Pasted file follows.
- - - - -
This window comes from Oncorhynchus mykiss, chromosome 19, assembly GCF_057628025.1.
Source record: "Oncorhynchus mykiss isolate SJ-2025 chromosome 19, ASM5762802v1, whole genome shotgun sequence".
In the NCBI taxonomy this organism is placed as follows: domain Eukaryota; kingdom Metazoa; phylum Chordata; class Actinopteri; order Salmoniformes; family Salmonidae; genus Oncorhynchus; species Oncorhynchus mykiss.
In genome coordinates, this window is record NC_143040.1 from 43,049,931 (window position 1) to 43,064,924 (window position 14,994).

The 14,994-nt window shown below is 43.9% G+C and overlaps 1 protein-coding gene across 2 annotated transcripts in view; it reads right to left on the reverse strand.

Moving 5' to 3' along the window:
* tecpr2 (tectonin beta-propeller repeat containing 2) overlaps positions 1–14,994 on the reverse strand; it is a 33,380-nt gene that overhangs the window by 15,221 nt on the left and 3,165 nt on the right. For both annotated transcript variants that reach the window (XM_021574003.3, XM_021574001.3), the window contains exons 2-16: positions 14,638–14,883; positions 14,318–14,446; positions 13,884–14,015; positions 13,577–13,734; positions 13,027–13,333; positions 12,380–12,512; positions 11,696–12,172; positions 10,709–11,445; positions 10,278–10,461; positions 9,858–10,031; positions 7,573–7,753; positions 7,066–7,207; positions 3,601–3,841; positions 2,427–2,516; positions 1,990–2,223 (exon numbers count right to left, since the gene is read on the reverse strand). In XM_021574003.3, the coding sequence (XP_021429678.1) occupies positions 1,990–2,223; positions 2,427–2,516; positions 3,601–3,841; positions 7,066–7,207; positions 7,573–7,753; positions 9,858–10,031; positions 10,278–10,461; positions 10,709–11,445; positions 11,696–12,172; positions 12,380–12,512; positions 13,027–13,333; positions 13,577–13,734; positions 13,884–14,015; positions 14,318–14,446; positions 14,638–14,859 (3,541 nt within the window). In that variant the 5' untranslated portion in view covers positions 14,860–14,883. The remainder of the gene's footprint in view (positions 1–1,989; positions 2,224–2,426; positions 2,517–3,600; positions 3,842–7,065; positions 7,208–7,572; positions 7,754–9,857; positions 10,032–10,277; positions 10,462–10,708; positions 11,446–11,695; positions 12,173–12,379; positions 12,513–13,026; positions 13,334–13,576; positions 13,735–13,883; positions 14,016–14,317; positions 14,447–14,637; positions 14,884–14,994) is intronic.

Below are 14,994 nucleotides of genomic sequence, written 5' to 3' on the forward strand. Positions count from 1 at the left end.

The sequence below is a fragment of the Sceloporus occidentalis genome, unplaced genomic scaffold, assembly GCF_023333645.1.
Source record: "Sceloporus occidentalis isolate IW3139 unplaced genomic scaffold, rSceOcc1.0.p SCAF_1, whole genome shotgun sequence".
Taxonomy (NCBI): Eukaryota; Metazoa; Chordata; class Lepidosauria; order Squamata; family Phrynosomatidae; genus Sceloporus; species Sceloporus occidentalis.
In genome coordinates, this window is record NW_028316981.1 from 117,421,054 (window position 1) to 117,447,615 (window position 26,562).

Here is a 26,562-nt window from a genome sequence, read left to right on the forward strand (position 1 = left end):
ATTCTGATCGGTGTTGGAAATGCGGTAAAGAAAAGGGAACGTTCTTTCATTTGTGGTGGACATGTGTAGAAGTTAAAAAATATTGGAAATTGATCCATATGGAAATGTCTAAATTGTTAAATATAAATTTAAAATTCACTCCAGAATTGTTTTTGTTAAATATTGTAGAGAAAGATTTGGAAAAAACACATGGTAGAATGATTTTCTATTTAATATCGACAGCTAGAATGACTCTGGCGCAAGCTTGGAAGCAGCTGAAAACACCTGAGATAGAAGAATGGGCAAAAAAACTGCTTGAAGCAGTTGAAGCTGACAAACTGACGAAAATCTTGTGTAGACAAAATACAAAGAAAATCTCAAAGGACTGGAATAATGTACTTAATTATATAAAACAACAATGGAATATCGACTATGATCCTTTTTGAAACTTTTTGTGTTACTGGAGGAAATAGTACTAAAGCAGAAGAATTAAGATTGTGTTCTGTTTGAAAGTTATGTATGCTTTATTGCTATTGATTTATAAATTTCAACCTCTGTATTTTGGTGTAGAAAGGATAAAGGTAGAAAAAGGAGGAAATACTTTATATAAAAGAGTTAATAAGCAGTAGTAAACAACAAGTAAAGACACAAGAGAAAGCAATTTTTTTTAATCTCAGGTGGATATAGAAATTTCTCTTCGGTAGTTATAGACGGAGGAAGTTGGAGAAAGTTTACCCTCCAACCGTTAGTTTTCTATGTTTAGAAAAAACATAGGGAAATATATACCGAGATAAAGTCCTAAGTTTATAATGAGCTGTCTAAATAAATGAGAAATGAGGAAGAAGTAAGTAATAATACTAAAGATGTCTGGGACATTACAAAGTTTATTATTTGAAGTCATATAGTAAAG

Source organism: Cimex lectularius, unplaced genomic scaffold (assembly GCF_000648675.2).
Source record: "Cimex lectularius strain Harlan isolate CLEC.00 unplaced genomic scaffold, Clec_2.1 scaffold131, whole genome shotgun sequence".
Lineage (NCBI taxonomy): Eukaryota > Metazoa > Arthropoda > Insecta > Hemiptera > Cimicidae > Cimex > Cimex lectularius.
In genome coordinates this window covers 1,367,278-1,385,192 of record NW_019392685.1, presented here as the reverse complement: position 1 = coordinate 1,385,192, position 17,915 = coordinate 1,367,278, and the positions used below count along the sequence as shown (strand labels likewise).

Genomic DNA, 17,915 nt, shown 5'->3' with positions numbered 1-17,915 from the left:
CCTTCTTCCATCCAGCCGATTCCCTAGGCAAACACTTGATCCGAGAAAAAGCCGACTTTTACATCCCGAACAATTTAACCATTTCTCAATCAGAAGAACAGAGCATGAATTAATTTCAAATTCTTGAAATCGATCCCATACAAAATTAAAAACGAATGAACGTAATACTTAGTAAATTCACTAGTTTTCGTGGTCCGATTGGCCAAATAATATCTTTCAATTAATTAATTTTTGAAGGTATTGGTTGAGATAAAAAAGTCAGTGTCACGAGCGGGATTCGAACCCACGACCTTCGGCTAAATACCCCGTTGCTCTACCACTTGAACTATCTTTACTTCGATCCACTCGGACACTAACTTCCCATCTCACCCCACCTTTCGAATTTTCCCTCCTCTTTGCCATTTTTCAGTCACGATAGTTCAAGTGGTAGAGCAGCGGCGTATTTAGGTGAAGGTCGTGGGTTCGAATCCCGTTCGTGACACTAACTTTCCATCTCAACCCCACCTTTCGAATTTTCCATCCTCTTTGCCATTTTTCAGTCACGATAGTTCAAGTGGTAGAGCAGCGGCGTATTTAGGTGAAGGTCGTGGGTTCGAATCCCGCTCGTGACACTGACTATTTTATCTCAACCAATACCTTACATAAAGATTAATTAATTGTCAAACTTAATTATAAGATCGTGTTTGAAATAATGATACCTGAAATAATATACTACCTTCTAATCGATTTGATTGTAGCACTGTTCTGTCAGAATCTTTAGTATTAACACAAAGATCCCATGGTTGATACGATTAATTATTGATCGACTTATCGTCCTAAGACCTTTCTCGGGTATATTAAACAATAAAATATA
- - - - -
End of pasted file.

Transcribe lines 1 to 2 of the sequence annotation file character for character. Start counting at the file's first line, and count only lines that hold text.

This window comes from Oncorhynchus mykiss, chromosome 19, assembly GCF_057628025.1.
Source record: "Oncorhynchus mykiss isolate SJ-2025 chromosome 19, ASM5762802v1, whole genome shotgun sequence".